When parents separate or divorce, it’s usually a traumatic event which causes a lot of emotional stress and could have an adverse impact on their lives in and outside of school. Whether it is acting out in the classroom, playing the blame game with your parents or siblings, or having to experience your parents badmouth each other, these actions can continue to affect you well beyond childhood and into your adult years. This is why it can be helpful to seek out counseling at school when it is needed, in hopes of minimizing the complications that arise during this difficult time. We talked to Wang Anmin, a full-time psychological counselor at Beijing Royal School, about some of these issues, and ways that teachers and classmates can help students living through a divorce.
How is a student’s emotional well-being affected when parents get divorced?
A student’s emotional health varies from person to person, but all are forced to adapt to the process, which will produce many negative emotions. The most common of these emotions being low self-esteem from the feeling that their family is no longer complete, loneliness as their sense of security is reduced, irritability as hostility begins to grow between the child and people around him or her, anxiety from their concern toward the future, and depression as they refuse to accept the separation of their family.
How are their academics affected?
For students of divorced parents, the degree of impact may also vary. The majority of students of divorced parents will see a decline in academic performance. Their emotions are affected, so that they simply can’t focus in the classroom. They’ll lack spirit in their classroom performance, won’t listen, their homework might be sloppy, or even incomplete or plagiarized, along with a high degree of distraction, and other issues that will inevitably lead to a decline. The students may also choose to use bad behavior to escape from the damage of their parent’s divorce, such as coming home late, truancy, and other misbehavior to gain the attention of parents, while avoiding their own trauma.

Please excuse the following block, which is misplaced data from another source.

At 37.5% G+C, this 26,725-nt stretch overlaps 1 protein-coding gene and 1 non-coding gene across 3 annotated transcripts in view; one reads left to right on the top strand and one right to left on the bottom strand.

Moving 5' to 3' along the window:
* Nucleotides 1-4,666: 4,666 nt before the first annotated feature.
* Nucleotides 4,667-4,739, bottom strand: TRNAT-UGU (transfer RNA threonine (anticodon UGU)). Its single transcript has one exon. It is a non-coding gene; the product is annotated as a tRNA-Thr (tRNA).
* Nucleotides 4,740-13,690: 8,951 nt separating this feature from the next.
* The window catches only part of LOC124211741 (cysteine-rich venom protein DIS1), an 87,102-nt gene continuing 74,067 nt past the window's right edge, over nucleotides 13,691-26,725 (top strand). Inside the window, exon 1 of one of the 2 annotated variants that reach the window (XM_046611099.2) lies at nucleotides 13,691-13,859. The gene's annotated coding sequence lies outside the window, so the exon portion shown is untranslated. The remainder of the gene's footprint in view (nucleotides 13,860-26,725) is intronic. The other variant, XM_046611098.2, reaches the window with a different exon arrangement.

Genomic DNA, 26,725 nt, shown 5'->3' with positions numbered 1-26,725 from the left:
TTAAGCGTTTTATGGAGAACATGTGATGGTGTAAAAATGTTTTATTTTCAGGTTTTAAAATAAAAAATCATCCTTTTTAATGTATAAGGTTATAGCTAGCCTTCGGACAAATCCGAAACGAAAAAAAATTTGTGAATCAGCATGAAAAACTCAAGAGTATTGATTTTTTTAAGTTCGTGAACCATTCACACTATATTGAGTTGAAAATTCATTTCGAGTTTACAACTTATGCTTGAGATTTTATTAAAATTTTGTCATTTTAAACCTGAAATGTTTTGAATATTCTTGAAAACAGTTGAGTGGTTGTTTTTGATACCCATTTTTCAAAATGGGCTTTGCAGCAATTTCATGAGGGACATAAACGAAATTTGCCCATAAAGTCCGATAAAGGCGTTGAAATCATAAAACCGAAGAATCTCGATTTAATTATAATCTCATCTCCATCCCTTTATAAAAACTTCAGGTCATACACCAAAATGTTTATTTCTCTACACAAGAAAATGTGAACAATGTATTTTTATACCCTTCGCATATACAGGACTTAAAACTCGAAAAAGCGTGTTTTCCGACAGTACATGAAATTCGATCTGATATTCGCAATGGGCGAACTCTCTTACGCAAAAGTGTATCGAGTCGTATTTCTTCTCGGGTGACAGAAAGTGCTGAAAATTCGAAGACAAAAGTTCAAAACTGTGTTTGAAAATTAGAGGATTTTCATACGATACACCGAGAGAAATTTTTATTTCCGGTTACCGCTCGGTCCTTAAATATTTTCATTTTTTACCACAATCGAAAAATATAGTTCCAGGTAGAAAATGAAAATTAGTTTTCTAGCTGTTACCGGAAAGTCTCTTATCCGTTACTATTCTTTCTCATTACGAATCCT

What are some ways teachers can support students during a difficult time such as this?
This stage of the student’s life is generally more lonely, and the teacher can make up for this as they are an authority figure. Teachers can give these students more comfort and care, while at the same time paying attention to the dynamics of students in the class, so as to not let them be discriminated against or neglected by their peers. In addition to doubling the care of divorced students, you can also organize a variety of class activities to strengthen the interaction between students, and guide students with divorced parents to participate in collective activities, to get collective warmth, and eliminate their loneliness. These are opportunities for students to develop positive emotions in their collective activities, minimize depression, and eliminate their sense of inferiority, so that students return to normal learning faster.
How can peers, friends, and neighbors support these students?